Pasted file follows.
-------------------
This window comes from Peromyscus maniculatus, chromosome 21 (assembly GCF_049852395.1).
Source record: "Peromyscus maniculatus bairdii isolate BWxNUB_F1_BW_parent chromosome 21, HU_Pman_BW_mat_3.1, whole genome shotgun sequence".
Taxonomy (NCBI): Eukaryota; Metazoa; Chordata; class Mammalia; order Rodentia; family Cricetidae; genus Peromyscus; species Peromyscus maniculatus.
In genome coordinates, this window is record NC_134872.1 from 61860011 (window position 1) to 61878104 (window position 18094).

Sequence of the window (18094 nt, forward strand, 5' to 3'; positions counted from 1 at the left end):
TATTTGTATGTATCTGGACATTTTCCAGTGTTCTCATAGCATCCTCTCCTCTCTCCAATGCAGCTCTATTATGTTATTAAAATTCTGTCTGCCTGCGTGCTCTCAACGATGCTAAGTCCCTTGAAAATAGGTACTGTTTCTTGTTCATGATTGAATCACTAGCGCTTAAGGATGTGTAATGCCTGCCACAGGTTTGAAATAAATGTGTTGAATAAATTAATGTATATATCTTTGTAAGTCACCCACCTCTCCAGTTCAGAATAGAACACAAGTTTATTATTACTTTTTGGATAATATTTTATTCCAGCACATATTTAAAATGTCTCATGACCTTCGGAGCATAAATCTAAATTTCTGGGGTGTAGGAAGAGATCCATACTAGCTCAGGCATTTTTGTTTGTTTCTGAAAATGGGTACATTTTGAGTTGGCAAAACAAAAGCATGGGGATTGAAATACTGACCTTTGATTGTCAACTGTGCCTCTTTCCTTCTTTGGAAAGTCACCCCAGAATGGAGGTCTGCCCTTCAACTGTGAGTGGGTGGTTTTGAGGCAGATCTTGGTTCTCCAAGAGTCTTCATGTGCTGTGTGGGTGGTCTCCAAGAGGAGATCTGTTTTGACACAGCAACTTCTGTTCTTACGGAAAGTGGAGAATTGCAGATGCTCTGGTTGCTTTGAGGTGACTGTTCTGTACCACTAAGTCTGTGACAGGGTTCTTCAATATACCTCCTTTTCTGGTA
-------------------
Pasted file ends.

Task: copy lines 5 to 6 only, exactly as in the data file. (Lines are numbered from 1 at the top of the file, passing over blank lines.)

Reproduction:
Sequence of the window (18094 nt, forward strand, 5' to 3'; positions counted from 1 at the left end):
TATTTGTATGTATCTGGACATTTTCCAGTGTTCTCATAGCATCCTCTCCTCTCTCCAATGCAGCTCTATTATGTTATTAAAATTCTGTCTGCCTGCGTGCTCTCAACGATGCTAAGTCCCTTGAAAATAGGTACTGTTTCTTGTTCATGATTGAATCACTAGCGCTTAAGGATGTGTAATGCCTGCCACAGGTTTGAAATAAATGTGTTGAATAAATTAATGTATATATCTTTGTAAGTCACCCACCTCTCCAGTTCAGAATAGAACACAAGTTTATTATTACTTTTTGGATAATATTTTATTCCAGCACATATTTAAAATGTCTCATGACCTTCGGAGCATAAATCTAAATTTCTGGGGTGTAGGAAGAGATCCATACTAGCTCAGGCATTTTTGTTTGTTTCTGAAAATGGGTACATTTTGAGTTGGCAAAACAAAAGCATGGGGATTGAAATACTGACCTTTGATTGTCAACTGTGCCTCTTTCCTTCTTTGGAAAGTCACCCCAGAATGGAGGTCTGCCCTTCAACTGTGAGTGGGTGGTTTTGAGGCAGATCTTGGTTCTCCAAGAGTCTTCATGTGCTGTGTGGGTGGTCTCCAAGAGGAGATCTGTTTTGACACAGCAACTTCTGTTCTTACGGAAAGTGGAGAATTGCAGATGCTCTGGTTGCTTTGAGGTGACTGTTCTGTACCACTAAGTCTGTGACAGGGTTCTTCAATATACCTCCTTTTCTGGTA